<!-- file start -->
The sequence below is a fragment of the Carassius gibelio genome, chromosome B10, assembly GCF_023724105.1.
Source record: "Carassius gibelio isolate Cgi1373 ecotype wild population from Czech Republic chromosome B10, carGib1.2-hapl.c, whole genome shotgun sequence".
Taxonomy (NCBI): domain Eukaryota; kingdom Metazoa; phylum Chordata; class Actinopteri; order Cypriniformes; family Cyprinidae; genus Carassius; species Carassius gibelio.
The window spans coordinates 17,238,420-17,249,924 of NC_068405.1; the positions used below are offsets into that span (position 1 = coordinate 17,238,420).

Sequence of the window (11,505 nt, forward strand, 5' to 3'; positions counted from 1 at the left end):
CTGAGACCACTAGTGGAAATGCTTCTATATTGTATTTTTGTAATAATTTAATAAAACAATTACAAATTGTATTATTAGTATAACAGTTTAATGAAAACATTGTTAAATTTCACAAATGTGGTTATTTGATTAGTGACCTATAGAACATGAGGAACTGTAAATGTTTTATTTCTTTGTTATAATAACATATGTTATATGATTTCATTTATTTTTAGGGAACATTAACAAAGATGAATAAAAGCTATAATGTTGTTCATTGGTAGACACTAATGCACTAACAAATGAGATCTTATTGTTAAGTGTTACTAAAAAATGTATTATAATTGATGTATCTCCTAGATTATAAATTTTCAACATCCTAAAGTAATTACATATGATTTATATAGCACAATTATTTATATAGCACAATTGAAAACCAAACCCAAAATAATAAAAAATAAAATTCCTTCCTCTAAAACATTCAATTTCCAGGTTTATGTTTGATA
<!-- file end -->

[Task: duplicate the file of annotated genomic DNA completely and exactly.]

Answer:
The sequence below is a fragment of the Carassius gibelio genome, chromosome B10, assembly GCF_023724105.1.
Source record: "Carassius gibelio isolate Cgi1373 ecotype wild population from Czech Republic chromosome B10, carGib1.2-hapl.c, whole genome shotgun sequence".
Taxonomy (NCBI): domain Eukaryota; kingdom Metazoa; phylum Chordata; class Actinopteri; order Cypriniformes; family Cyprinidae; genus Carassius; species Carassius gibelio.
The window spans coordinates 17,238,420-17,249,924 of NC_068405.1; the positions used below are offsets into that span (position 1 = coordinate 17,238,420).

Sequence of the window (11,505 nt, forward strand, 5' to 3'; positions counted from 1 at the left end):
CTGAGACCACTAGTGGAAATGCTTCTATATTGTATTTTTGTAATAATTTAATAAAACAATTACAAATTGTATTATTAGTATAACAGTTTAATGAAAACATTGTTAAATTTCACAAATGTGGTTATTTGATTAGTGACCTATAGAACATGAGGAACTGTAAATGTTTTATTTCTTTGTTATAATAACATATGTTATATGATTTCATTTATTTTTAGGGAACATTAACAAAGATGAATAAAAGCTATAATGTTGTTCATTGGTAGACACTAATGCACTAACAAATGAGATCTTATTGTTAAGTGTTACTAAAAAATGTATTATAATTGATGTATCTCCTAGATTATAAATTTTCAACATCCTAAAGTAATTACATATGATTTATATAGCACAATTATTTATATAGCACAATTGAAAACCAAACCCAAAATAATAAAAAATAAAATTCCTTCCTCTAAAACATTCAATTTCCAGGTTTATGTTTGATA